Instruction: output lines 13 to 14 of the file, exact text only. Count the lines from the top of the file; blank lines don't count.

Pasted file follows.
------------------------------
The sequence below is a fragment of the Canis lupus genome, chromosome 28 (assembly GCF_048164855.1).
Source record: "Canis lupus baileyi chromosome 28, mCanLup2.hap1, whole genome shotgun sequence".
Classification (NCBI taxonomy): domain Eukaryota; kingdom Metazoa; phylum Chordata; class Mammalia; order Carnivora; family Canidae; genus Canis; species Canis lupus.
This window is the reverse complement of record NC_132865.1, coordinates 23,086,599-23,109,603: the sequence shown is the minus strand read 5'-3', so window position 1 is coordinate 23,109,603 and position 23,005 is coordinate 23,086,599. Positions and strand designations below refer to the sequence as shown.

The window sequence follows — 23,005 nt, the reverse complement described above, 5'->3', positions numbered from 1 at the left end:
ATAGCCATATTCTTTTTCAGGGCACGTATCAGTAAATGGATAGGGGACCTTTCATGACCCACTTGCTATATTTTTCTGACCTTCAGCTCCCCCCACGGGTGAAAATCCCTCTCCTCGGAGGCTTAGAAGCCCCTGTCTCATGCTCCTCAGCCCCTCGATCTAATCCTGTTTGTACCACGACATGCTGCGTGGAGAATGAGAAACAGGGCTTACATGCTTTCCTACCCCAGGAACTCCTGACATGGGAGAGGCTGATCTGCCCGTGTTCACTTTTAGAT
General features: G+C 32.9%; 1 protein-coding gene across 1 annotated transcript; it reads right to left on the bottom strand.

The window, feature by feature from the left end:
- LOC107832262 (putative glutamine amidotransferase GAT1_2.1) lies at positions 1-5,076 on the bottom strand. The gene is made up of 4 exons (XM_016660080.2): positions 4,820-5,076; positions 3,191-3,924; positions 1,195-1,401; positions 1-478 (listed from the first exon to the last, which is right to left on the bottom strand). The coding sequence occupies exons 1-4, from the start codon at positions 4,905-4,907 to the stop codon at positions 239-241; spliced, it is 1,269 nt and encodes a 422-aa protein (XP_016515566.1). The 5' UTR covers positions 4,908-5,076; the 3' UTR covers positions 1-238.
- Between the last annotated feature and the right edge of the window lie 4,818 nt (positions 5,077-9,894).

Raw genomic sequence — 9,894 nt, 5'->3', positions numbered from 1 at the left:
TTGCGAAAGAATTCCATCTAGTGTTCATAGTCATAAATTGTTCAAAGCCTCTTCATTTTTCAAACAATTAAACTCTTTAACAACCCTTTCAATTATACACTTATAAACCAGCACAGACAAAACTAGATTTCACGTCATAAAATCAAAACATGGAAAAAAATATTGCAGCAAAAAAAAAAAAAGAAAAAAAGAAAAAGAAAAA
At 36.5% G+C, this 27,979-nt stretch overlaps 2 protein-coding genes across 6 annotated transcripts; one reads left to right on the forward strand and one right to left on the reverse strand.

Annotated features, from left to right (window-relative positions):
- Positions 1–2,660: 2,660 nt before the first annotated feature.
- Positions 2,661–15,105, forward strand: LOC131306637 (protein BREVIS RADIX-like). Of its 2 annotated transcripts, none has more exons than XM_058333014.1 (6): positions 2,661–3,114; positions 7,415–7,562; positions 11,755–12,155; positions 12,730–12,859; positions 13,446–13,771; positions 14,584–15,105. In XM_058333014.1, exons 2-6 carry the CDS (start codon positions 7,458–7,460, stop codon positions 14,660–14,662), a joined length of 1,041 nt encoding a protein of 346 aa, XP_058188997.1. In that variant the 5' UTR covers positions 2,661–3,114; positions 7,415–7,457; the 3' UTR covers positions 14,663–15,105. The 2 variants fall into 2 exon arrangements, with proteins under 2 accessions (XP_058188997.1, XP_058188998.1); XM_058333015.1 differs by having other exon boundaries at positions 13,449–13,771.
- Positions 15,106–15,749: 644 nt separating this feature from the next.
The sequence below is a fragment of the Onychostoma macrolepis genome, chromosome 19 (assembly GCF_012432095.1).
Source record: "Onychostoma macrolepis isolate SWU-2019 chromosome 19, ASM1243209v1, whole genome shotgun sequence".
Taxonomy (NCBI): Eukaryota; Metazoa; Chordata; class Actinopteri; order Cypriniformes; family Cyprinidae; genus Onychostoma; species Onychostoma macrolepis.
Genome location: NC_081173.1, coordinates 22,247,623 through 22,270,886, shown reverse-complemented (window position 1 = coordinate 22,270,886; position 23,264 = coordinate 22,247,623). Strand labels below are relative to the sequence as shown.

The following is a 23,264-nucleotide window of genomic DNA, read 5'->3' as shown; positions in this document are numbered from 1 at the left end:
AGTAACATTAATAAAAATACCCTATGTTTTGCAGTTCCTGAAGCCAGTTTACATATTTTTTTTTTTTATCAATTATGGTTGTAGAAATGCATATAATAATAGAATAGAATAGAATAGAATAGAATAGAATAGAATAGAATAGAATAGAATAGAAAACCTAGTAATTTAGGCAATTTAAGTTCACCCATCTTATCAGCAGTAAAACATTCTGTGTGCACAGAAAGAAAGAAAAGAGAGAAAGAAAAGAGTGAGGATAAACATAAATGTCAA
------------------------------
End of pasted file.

At 36.5% G+C, this 27,979-nt stretch overlaps 2 protein-coding genes across 6 annotated transcripts; one reads left to right on the forward strand and one right to left on the reverse strand.

Annotated features, from left to right (window-relative positions):